INDIANAPOLIS, Ind. – An Indianapolis woman is fighting to clear her name after having her identity stolen. The woman only realized she had fallen victim after getting notices in the mail for unpaid tickets in Illinois.
Amy Hanks filed a police report after finding a letter from a municipal collection service for the Village of Matteson, Illinois claiming she owed $325 for unpaid parking tickets.
“I’ve never even heard of Matteson, Illinois. I’ve never been there,” said Amy Hanks. “So I called them and said I’m disputing this because I don’t own these vehicles.”
Hanks says police in Matteson told her different cars were rented from Enterprise. The driver used her name, address and driver’s license number to rent the cars, and then parked illegally in handicapped spots.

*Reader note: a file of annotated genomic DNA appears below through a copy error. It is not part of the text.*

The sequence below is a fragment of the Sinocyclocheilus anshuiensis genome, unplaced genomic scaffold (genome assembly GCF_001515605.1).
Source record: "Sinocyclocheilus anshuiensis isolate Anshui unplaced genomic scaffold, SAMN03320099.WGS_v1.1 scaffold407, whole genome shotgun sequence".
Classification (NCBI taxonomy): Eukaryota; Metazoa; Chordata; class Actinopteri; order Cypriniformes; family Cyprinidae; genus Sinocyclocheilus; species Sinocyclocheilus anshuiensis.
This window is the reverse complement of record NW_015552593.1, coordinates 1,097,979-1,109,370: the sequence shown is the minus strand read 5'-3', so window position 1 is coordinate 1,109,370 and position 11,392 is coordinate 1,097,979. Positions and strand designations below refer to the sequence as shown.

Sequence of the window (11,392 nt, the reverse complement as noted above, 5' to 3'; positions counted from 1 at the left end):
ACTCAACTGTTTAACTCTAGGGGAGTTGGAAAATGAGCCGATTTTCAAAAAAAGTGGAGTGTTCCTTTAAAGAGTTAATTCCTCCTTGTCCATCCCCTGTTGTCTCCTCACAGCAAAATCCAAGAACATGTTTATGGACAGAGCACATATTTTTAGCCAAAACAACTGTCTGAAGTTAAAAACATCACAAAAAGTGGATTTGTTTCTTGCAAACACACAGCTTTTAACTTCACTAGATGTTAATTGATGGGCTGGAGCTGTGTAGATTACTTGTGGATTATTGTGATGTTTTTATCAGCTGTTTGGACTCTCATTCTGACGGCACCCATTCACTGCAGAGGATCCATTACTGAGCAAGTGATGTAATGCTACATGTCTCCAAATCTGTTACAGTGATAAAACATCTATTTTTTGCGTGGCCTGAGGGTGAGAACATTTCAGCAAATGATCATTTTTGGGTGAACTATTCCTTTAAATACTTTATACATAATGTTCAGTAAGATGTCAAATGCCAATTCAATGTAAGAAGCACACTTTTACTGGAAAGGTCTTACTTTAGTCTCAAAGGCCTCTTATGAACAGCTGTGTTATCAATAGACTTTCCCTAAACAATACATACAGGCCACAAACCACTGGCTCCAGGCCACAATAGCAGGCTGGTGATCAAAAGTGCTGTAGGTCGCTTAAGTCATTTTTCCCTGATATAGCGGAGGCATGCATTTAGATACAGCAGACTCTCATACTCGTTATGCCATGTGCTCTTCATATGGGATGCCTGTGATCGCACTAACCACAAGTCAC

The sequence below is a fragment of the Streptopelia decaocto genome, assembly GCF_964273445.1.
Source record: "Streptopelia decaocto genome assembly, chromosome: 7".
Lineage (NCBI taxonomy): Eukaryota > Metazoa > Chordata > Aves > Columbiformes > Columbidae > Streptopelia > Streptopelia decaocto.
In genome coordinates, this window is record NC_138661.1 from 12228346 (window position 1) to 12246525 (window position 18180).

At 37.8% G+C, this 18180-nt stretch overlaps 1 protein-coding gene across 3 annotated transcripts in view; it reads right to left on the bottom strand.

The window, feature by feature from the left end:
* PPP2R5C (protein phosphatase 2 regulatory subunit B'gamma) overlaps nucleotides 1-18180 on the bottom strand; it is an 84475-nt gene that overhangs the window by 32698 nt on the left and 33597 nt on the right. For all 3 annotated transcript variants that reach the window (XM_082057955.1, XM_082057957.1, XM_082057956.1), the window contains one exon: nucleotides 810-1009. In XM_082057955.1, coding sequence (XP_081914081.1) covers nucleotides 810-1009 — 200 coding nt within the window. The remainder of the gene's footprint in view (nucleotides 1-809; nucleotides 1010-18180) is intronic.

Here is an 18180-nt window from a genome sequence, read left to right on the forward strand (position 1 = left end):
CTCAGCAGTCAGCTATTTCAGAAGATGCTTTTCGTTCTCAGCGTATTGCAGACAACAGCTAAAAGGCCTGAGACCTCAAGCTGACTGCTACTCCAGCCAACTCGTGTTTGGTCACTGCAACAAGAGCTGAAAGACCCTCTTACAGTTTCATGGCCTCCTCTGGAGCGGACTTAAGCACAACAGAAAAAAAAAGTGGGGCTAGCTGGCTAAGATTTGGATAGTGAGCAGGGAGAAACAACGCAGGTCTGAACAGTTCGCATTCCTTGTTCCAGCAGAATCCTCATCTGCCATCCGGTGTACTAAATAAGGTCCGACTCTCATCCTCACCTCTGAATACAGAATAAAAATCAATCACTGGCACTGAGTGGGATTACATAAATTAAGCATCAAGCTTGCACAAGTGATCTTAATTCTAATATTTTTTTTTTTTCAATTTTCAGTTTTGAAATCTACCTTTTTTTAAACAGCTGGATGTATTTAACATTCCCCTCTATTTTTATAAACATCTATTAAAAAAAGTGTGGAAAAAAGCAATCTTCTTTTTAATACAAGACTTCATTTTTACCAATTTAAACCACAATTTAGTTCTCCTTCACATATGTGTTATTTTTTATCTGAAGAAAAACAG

“I feel violated as I’m sure most people do when they have their identity stolen,” said Hanks.
“It’s a huge inconvenience for people, once this happens to you it is a big hassle,” said Tim Maniscalo with the Better Business Bureau.
While national statistics show criminals swiping a social security number to commit tax fraud and making fraudulent purchases on a stolen credit cards make up the bulk of identity theft cases, the theft of government documents and drivers licenses can still happen.
That’s why Maniscalo offers some simple advice to try and protect your identity.
“Be vigilant and be very, very cautious about giving out personal information,” said Maniscalo.
For her part, Amy has no idea how anyone in the south Chicago suburb of Matteson stole her driver’s license info or how long ago it happened, but the paperwork shows the unpaid tickets were written last October.
“I really wish people were just not so dishonest. I don’t understand why you would violate someone’s life like that and take their identity,” said Hanks.
If you do find yourself the victim of identity theft, you should always file a police report, contact all the appropriate agencies and possible freeze your credit.